# Krull-Remak-Schmidt theorem

A series of propositions concerning the relationship between direct decompositions of a group or a ring. The lattice-theoretical version of the result is known as Ore's theorem (see Modular lattice). For a group $G$ with an arbitrary system of operators, one has the following theorem of Schmidt (R. Remak proved the result for finite groups , and W. Krull — for rings ): If $G$ admits a principal series, then any two decompositions of $G$ as a direct product with indecomposable factors are centrally isomorphic, i.e. there is a one-to-one correspondence between the sets of factors of each of the decompositions, and, if $A$ and $A ^ \prime$ are corresponding factors, there exists an isomorphism $\phi : A \rightarrow A ^ \prime$ such that, for each $a \in A$, $a ^ {-} 1 \phi ( a)$ lies in the centre of $G$(, see also ). Schmidt's theorem, as a theorem for groups with operators is, in particular, valid for modules over any ring. However, a module $M$ is indecomposable if its endomorphism ring is local (see Local ring), and under certain restrictions (e.g. if $M$ is a module of finite length) the converse is also true. In this connection, the Krull–Remak–Schmidt theorem for modules may be formulated as follows: Two decompositions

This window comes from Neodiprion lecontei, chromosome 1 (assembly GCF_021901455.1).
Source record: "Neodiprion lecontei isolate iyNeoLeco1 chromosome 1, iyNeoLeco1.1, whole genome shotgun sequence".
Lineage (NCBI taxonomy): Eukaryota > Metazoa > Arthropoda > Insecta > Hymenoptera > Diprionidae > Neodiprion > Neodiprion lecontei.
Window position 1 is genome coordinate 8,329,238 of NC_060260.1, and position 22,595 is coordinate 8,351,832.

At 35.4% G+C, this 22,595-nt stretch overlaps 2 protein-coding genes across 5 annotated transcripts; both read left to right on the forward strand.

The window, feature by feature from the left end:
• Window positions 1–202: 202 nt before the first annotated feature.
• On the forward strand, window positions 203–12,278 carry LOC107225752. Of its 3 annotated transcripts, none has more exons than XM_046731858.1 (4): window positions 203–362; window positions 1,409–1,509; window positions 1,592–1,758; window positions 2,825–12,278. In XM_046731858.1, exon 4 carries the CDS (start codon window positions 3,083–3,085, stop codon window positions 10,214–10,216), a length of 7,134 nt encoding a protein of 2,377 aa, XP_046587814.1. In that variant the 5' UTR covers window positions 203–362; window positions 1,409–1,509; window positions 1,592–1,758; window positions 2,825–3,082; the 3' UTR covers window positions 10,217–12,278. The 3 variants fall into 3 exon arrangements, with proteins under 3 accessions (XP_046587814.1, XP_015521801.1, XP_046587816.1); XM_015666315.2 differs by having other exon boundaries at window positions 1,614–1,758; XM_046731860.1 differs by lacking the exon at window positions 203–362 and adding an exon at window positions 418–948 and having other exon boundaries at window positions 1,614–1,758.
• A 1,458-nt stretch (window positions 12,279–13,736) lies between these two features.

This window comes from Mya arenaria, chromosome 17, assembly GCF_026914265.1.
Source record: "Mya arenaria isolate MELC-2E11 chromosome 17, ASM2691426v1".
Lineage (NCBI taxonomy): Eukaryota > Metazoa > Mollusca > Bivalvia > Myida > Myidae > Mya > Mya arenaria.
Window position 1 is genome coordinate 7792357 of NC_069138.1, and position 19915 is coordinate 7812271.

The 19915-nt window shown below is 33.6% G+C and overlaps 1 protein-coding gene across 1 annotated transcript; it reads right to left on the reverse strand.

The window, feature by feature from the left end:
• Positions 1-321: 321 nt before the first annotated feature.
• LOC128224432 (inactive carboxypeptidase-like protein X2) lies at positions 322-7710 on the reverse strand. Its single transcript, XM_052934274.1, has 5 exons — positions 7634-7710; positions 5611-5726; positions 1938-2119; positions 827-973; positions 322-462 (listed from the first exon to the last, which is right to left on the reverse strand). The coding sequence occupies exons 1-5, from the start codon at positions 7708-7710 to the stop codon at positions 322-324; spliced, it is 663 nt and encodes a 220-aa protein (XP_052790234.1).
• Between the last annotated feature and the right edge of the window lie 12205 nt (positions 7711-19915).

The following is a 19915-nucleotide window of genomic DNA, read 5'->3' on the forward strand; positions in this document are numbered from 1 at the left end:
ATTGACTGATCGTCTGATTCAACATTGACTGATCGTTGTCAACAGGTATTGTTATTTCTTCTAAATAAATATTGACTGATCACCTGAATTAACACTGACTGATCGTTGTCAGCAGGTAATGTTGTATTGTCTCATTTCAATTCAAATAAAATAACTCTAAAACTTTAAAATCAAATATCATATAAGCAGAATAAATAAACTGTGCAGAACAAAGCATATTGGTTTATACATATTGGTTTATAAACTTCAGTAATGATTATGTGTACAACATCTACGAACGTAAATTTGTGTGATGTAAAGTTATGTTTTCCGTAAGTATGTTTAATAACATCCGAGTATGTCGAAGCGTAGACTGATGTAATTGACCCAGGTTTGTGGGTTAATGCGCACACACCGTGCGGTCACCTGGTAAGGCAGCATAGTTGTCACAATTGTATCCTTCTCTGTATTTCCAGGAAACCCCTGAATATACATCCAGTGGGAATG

$$M = \sum M _ {i} = \sum M _ {j} ^ { \prime } ,$$
where the endomorphism rings of the modules $M _ {i}$ and $M _ {j} ^ { \prime }$ are local, are isomorphic. Moreover, each term in one of the decompositions may be replaced by some term of the other. In some cases this replacement may also be done for an infinite set of terms. A category-theoretic approach has been developed to investigate questions connected with the Krull–Remak–Schmidt theorem; it uses the category of submodules of direct sums of the modules in question.